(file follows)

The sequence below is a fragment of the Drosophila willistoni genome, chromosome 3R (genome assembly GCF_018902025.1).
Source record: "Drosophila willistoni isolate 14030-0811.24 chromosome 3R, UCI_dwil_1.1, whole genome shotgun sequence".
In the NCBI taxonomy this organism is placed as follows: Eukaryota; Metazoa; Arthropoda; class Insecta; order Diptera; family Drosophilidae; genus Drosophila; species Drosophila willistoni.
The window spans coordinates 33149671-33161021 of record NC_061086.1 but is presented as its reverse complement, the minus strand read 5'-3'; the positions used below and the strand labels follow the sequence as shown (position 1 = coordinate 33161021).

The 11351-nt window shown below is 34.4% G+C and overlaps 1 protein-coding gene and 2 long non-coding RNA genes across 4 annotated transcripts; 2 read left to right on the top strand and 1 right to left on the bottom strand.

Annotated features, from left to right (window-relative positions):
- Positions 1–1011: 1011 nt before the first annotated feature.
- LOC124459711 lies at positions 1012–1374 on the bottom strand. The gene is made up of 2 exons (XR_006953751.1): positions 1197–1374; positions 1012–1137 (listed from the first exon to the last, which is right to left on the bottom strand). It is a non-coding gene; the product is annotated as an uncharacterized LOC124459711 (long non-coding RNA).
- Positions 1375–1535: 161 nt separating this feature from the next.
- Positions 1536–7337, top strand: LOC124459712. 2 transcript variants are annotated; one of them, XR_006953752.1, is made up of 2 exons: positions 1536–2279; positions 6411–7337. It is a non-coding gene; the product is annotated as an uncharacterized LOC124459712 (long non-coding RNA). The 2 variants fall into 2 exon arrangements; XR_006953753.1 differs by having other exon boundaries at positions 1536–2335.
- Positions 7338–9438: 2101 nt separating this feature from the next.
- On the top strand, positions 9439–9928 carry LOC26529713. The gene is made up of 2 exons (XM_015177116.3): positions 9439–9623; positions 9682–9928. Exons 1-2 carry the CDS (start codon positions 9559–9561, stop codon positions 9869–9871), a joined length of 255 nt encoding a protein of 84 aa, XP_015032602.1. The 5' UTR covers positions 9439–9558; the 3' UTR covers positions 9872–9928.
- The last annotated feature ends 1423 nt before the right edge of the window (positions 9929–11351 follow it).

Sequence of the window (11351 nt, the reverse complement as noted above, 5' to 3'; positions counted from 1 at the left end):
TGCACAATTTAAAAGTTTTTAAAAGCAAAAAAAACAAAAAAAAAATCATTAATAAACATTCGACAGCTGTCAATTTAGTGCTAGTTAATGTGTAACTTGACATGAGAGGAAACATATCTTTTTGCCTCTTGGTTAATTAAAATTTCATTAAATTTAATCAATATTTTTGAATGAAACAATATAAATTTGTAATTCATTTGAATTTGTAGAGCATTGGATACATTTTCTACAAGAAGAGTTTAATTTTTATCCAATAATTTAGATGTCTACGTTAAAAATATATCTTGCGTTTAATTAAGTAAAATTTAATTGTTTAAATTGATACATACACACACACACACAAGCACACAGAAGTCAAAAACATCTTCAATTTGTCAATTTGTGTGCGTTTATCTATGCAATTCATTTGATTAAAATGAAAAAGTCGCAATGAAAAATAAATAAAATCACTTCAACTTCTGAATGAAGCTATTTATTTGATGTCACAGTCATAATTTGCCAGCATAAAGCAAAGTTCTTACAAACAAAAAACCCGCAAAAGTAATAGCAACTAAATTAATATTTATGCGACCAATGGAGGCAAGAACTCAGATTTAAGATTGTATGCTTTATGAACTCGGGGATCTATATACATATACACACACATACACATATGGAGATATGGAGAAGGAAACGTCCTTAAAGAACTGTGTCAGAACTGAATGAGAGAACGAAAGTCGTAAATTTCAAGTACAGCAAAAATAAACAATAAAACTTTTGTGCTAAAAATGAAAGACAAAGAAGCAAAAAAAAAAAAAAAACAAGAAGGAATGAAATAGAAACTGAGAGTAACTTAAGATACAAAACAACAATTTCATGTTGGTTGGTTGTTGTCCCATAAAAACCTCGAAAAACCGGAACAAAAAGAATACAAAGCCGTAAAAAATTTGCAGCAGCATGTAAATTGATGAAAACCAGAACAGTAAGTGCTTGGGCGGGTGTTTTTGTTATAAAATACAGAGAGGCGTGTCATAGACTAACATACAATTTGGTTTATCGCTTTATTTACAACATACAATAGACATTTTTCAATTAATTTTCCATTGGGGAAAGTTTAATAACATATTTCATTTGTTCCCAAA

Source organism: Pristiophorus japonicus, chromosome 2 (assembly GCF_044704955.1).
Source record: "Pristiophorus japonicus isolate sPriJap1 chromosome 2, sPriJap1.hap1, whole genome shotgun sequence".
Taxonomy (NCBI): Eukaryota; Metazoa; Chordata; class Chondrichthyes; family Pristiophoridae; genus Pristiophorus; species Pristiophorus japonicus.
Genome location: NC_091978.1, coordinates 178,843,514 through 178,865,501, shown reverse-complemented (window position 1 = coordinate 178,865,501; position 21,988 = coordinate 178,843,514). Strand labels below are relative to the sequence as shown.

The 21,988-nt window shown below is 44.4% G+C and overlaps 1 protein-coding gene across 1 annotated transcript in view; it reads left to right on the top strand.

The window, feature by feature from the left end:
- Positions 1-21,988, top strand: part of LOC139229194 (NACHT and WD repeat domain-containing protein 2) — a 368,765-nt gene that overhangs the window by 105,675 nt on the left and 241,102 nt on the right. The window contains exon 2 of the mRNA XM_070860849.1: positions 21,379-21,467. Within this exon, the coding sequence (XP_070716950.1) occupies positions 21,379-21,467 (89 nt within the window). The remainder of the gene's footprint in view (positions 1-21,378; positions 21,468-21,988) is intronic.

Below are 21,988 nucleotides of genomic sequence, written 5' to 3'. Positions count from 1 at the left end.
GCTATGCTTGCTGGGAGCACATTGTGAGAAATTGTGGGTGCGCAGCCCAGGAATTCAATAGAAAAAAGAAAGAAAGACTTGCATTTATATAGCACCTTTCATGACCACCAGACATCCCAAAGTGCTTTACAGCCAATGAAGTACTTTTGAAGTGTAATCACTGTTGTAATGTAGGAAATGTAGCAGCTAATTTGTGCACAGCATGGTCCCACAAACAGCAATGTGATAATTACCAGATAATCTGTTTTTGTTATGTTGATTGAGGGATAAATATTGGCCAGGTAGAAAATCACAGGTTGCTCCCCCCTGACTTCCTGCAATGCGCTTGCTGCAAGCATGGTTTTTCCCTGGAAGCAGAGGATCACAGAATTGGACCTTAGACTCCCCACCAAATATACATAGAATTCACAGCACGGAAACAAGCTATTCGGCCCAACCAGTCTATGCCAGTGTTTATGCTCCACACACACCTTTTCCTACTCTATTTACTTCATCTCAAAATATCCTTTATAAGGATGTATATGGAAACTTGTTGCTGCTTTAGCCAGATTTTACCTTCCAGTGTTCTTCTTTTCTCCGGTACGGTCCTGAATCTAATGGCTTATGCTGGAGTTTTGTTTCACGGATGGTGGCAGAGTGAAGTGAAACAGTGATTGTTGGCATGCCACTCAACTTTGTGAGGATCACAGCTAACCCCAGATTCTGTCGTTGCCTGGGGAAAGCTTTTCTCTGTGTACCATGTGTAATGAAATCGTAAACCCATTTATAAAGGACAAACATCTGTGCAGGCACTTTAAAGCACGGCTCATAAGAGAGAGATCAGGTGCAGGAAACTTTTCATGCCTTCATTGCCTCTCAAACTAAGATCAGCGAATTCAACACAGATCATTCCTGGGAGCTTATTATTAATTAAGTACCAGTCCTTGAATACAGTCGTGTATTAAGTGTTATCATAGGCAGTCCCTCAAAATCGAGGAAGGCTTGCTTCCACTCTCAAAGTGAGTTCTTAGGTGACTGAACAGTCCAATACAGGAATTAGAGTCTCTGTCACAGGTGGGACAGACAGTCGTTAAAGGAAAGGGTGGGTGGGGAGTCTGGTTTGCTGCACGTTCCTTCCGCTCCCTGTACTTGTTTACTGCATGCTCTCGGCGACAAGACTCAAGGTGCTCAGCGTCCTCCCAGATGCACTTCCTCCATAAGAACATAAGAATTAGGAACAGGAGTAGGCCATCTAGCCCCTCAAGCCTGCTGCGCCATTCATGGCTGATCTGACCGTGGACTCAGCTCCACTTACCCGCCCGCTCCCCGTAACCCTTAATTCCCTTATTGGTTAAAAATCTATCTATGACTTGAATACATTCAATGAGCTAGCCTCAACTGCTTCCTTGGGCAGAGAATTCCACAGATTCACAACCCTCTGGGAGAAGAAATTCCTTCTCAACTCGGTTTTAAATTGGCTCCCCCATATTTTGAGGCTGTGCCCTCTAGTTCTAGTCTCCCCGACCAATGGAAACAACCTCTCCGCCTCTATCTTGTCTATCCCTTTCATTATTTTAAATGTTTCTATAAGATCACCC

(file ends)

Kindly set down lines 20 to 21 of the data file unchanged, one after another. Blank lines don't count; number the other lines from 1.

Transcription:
The 21,988-nt window shown below is 44.4% G+C and overlaps 1 protein-coding gene across 1 annotated transcript in view; it reads left to right on the top strand.

The window, feature by feature from the left end: